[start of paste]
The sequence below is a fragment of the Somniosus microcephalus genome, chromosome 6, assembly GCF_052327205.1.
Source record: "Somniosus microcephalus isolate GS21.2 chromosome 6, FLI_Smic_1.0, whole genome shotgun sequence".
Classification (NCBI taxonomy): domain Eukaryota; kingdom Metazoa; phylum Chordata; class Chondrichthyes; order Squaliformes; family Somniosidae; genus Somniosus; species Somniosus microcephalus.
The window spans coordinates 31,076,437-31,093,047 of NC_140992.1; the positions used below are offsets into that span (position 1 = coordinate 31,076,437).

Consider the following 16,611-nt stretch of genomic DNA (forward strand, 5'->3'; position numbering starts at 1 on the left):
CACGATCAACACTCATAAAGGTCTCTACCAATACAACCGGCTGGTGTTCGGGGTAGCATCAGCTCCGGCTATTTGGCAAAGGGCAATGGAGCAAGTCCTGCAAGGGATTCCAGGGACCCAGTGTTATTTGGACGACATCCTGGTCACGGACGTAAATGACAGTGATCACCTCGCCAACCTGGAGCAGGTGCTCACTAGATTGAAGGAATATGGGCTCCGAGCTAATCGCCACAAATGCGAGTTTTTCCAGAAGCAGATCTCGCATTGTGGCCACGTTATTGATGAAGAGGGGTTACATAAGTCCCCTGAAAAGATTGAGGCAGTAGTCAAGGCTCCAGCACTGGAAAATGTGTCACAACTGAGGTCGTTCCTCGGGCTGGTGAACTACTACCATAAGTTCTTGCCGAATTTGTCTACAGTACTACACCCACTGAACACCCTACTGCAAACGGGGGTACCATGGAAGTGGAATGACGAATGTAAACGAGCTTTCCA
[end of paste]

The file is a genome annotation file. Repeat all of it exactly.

The sequence below is a fragment of the Somniosus microcephalus genome, chromosome 6, assembly GCF_052327205.1.
Source record: "Somniosus microcephalus isolate GS21.2 chromosome 6, FLI_Smic_1.0, whole genome shotgun sequence".
Classification (NCBI taxonomy): domain Eukaryota; kingdom Metazoa; phylum Chordata; class Chondrichthyes; order Squaliformes; family Somniosidae; genus Somniosus; species Somniosus microcephalus.
The window spans coordinates 31,076,437-31,093,047 of NC_140992.1; the positions used below are offsets into that span (position 1 = coordinate 31,076,437).

Consider the following 16,611-nt stretch of genomic DNA (forward strand, 5'->3'; position numbering starts at 1 on the left):
CACGATCAACACTCATAAAGGTCTCTACCAATACAACCGGCTGGTGTTCGGGGTAGCATCAGCTCCGGCTATTTGGCAAAGGGCAATGGAGCAAGTCCTGCAAGGGATTCCAGGGACCCAGTGTTATTTGGACGACATCCTGGTCACGGACGTAAATGACAGTGATCACCTCGCCAACCTGGAGCAGGTGCTCACTAGATTGAAGGAATATGGGCTCCGAGCTAATCGCCACAAATGCGAGTTTTTCCAGAAGCAGATCTCGCATTGTGGCCACGTTATTGATGAAGAGGGGTTACATAAGTCCCCTGAAAAGATTGAGGCAGTAGTCAAGGCTCCAGCACTGGAAAATGTGTCACAACTGAGGTCGTTCCTCGGGCTGGTGAACTACTACCATAAGTTCTTGCCGAATTTGTCTACAGTACTACACCCACTGAACACCCTACTGCAAACGGGGGTACCATGGAAGTGGAATGACGAATGTAAACGAGCTTTCCA